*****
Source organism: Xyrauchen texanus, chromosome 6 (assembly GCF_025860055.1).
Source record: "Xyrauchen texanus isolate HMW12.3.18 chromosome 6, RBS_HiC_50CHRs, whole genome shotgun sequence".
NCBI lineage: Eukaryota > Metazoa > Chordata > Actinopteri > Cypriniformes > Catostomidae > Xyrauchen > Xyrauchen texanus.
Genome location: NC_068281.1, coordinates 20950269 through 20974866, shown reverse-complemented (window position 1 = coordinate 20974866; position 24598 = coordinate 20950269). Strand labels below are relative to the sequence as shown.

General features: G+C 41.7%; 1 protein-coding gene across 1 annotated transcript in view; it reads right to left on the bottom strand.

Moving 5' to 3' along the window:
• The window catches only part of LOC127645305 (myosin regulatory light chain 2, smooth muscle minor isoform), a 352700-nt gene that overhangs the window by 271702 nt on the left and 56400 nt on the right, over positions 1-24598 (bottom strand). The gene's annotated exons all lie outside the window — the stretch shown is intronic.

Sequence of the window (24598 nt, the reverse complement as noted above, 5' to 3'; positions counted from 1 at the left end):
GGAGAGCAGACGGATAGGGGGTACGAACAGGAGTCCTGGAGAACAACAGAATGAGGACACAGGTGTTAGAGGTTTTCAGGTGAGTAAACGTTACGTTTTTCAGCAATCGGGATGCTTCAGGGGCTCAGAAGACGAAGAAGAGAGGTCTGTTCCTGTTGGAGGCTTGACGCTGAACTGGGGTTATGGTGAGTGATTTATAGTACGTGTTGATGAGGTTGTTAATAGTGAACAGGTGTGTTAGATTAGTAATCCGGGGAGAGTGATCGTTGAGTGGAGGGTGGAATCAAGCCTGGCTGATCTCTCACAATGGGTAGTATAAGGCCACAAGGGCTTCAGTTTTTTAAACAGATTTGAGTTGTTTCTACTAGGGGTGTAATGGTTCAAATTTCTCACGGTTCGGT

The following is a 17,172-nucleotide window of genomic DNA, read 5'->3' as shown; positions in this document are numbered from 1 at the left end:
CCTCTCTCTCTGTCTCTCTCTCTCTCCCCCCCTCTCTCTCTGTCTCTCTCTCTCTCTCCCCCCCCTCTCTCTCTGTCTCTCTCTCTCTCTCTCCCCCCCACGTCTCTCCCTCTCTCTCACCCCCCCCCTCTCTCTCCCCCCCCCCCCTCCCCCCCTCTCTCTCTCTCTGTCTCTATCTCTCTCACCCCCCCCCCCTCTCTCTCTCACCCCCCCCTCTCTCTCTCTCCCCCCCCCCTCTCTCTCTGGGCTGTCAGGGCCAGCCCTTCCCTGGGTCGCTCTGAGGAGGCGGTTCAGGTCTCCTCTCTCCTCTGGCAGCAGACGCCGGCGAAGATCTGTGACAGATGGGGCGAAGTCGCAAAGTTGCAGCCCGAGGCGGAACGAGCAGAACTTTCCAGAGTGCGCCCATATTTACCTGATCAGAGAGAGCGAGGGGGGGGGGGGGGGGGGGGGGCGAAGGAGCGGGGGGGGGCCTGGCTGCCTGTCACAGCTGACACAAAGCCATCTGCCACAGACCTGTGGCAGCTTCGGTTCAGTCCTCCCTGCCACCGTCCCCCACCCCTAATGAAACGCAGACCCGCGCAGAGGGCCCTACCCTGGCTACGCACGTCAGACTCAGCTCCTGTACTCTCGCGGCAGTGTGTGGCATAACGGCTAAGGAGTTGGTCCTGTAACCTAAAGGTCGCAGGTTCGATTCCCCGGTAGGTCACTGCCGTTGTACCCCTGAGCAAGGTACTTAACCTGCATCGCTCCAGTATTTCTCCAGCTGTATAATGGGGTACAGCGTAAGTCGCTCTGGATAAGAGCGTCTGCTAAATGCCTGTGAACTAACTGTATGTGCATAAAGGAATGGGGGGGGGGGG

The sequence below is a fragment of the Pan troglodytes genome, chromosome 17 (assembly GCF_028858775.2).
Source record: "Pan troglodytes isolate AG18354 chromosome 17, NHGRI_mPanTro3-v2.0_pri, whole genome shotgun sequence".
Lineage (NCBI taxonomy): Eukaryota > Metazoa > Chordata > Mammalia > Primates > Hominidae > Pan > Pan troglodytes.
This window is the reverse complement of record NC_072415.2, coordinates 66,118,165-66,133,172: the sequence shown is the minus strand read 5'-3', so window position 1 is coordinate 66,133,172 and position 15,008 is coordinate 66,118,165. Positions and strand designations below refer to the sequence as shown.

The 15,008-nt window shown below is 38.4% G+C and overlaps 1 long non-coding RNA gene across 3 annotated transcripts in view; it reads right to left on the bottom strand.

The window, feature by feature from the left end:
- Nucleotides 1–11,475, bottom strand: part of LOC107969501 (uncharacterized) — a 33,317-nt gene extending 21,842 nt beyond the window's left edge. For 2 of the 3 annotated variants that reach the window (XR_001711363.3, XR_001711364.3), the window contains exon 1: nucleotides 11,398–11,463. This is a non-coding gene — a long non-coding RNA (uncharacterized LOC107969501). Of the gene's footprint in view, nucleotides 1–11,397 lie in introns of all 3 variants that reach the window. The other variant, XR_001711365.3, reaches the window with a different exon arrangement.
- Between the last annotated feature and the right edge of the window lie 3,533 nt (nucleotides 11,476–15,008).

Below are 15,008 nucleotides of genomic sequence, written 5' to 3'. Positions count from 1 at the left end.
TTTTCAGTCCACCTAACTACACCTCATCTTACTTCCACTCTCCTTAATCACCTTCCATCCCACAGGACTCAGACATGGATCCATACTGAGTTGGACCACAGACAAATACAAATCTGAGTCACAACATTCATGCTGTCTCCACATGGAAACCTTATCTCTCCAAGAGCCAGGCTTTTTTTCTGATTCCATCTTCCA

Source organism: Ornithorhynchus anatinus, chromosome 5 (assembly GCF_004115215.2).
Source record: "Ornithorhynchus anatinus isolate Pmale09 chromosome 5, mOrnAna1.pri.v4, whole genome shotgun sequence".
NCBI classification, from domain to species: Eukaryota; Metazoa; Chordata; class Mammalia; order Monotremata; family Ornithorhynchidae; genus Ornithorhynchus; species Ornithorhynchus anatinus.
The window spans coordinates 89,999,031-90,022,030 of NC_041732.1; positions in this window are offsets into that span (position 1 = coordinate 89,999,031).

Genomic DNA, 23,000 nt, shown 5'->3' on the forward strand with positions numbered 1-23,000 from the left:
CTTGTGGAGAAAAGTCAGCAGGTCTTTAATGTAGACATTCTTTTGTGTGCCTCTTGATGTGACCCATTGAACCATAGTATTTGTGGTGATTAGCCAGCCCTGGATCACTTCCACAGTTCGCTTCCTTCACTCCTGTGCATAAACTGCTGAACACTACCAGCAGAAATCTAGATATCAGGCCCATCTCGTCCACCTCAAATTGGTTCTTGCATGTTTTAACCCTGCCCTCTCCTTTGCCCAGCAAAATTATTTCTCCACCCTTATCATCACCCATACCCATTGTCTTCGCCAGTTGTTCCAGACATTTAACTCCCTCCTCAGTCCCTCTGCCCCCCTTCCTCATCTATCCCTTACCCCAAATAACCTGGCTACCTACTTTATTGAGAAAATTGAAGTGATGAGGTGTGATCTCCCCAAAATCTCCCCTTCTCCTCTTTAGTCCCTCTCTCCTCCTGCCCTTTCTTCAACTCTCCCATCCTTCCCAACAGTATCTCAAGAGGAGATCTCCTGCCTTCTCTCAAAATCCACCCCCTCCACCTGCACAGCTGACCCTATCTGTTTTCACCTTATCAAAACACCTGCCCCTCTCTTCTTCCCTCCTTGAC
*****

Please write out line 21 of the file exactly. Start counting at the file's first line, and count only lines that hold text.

TTTTCAGTCCACCTAACTACACCTCATCTTACTTCCACTCTCCTTAATCACCTTCCATCCCACAGGACTCAGACATGGATCCATACTGAGTTGGACCACAGACAAATACAAATCTGAGTCACAACATTCATGCTGTCTCCACATGGAAACCTTATCTCTCCAAGAGCCAGGCTTTTTTTCTGATTCCATCTTCCA